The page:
Tuesday, August 8, 2017

WRITING CREATIVE NON-FICTION FOR KIDS: TIPS AND TRICKS by KRISTEN FOOTE

It seems one of the buzz words around the kid-lit hive these days is “Creative Non-Fiction”.  Creative non-fiction provides a great opportunity to get the most “bang for your buck” in producing a book! It’s a chance to both entertain AND educate. 
And if you struggle coming up with unique concepts and interesting plot lines in your writing, GOOD NEWS: You can often find stories greater and more interesting in non-fiction than ones you’d typically make up in fiction!  
So, if you want to give a go at creating creative non-fiction, here are some steps to follow to simplify the process (and how to avoid mistakes that l learned the hard way):
STEP 1:  Spend time making a list of things that YOU find interesting.  Think back to when you were a child and the things that fascinated you. You’ll be spending a lot of time with this subject matter, so make sure it is something you will genuinely enjoy researching. It also helps to check out what is being covered in classrooms, so that you can create a story that coincides with lesson plans to appeal to teachers. I used fireflies for my first story because I spent so many summers as a child chasing fireflies, and they are a great model for complete metamorphosis (there also happens to be SO many gross/fun/interesting facts about how they grow up!)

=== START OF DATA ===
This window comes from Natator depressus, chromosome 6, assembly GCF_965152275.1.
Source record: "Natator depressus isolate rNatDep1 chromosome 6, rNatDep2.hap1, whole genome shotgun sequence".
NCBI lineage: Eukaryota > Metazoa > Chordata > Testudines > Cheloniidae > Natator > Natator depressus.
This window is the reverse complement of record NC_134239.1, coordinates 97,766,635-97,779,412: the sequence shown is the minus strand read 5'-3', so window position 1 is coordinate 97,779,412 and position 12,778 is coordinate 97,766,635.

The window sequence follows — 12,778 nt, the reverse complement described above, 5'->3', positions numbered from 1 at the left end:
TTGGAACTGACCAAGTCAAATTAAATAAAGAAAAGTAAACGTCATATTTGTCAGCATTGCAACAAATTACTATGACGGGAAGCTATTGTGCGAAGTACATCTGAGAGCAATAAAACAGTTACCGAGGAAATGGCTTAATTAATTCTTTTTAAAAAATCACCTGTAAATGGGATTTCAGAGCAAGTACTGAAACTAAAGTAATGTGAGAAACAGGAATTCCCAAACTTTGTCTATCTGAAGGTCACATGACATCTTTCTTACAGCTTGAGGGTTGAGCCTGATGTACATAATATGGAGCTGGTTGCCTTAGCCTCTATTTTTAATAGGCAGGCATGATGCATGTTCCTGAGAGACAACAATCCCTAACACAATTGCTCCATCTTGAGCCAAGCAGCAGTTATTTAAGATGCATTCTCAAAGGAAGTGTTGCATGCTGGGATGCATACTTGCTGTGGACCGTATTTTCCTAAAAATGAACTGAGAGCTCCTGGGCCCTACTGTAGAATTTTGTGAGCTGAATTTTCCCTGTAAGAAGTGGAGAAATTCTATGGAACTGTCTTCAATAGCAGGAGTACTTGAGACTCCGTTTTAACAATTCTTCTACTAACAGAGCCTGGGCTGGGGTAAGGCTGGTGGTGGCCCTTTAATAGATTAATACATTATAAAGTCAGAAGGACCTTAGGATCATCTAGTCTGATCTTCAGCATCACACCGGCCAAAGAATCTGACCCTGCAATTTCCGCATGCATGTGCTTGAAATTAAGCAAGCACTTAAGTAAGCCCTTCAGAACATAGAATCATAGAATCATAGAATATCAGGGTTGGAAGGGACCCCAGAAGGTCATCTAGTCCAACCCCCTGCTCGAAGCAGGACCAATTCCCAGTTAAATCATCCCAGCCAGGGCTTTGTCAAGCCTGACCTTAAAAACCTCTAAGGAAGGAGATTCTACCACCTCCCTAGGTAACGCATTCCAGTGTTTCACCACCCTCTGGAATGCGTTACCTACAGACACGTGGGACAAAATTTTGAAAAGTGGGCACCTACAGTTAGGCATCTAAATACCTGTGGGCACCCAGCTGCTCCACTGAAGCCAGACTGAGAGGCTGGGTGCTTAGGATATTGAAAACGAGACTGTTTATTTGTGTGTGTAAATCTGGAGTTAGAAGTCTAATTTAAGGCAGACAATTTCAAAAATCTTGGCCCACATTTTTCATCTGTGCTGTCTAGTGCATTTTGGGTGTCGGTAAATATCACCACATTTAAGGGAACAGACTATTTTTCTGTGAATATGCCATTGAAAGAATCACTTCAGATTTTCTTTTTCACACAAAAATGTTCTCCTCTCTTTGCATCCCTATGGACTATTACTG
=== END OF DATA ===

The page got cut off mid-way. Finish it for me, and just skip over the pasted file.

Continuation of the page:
STEP 2: Do a quick google search on each subject matter just to see if anything catches your attention that you maybe never knew, or you think you could write a story around.  Jot some notes down for each item on your list.
STEP 3: Pick the one that sounds most interesting to you.  Then start to research more in depth. Check out books from the library. Read research papers online.  Keep track of all the fun things you find.
*TIP: You will probably find a LOT of exciting facts! Keep note of all of them, most importantly keeping track of the sources where you found them. This will be important later.
STEP 4: Get creative! Start brainstorming ways to you can put all the information you gather together that will appeal to kids.  You can do this by thinking how or why would a child be interested in your subject matter, or how they could relate to what is happening. A great example of this is the WHAT TO EXPECT series from Bridget Heos, or the DIARY series (of a Worm, of a Spider, of a Fly) from Doreen Cronin. Each of these appeals to kids in a fun and humorous way, different from straight non-fiction. For my HOW TO SURVIVE series, I used these books as inspiration.  What started for me as a “Survival Guide” format morphed into a day in the life of school for fireflies and sharks.  Because kids obviously have their own experiences in school, that is a direct entry point of interest for them.